Due to Korea’s traditionally conservative environment, speaking about issues related to gender identity and sexual orientation is perceived as rather taboo and controversial. However, the newly founded Gender and Sexuality Awareness club (GSA) seeks to put these issues in the spotlight and allow more students to feel comfortable voicing their about such topics.
“[We want to focus on increasing] awareness and open-mindedness among the SIS community,” said Caitlin Lopez, GSA adviser. “We want to make sure that everyone knows that there is a safe place at SIS where they can be comfortable in expressing their opinions about sexuality. We want to serve as a resource and provide information for students who are interested in the issue and make sure that students know that SIS is a safe and supportive community to all students [regardless of gender identity or sexual orientation].”
According to Mina Huh (12), co-founder of GSA, the club began with a vision to create an environment where students and teachers are more knowledgeable about the topic of gender and sexuality than the general Korean population, a goal befitting the international context of the school.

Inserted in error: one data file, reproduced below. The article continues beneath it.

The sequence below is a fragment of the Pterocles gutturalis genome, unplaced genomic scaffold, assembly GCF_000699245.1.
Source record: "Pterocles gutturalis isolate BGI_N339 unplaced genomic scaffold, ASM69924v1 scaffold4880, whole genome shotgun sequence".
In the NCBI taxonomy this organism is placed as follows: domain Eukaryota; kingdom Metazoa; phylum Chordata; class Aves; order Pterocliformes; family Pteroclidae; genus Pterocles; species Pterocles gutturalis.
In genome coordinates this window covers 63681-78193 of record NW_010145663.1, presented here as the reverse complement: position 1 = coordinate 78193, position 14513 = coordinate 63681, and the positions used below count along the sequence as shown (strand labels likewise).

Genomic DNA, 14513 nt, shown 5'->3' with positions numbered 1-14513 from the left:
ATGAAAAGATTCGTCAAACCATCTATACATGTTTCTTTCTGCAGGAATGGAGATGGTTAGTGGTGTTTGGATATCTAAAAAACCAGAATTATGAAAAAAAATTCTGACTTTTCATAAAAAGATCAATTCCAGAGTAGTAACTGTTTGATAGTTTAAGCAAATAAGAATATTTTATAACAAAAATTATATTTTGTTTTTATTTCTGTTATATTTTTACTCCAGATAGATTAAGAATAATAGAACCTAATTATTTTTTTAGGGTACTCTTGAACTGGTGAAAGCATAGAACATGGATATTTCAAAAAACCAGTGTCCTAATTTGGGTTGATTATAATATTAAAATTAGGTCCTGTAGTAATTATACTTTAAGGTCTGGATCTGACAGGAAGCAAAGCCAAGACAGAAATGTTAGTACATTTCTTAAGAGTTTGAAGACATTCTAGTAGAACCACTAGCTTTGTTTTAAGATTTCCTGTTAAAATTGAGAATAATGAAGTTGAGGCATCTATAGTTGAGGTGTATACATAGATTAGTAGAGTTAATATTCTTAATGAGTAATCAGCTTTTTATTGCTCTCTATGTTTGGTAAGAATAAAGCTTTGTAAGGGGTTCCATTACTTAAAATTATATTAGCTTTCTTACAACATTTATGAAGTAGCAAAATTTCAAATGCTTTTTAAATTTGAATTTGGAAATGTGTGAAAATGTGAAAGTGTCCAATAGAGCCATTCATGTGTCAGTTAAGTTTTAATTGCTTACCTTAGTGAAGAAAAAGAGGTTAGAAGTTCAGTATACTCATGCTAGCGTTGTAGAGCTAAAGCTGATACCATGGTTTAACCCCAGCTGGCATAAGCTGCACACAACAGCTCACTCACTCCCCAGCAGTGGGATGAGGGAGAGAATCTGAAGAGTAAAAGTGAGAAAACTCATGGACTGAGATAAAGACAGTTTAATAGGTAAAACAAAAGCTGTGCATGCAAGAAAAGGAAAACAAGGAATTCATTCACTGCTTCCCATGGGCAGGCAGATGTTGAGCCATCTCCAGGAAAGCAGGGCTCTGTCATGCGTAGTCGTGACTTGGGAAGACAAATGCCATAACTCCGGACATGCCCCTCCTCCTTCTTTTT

“I have always been involved in the issue of gender and sexuality and was part of the Gay/Straight Diversity club in my previous high school until I moved to Korea in my sophomore year,” Mina said. “I was shocked that this school did not have a club of this sort. It took a while [for me] to realize that things are very different in Korea; many people are uncomfortable in addressing issues regarding LGBT rights. As the founder of this club, I definitely support LGBT rights. I think everyone should have equal opportunities and be comfortable anywhere they go regardless of their sexual identity.”
GSA plans to hold events such as fundraisers and a LGBTQ+ week in the upcoming school year to spread more awareness about gender-related issues. The club is also striving to exert influence through online platforms and already has an active Facebook, Twitter, and Tumblr page. The use of the Internet will also help GSA collaborate with other interested students in the nation, according to Gina Kim (12), co-founder of GSA.
“One big project that we are planning on is collaborating with the Daewon Foreign Language High School,” Gina said. “[GSA] will be working with their students to print a magazine devoted to the subject of gender and sexuality. We are a new group this year so we want to focus on building a strong foundation.”
Infographic by Hareem Kim (12)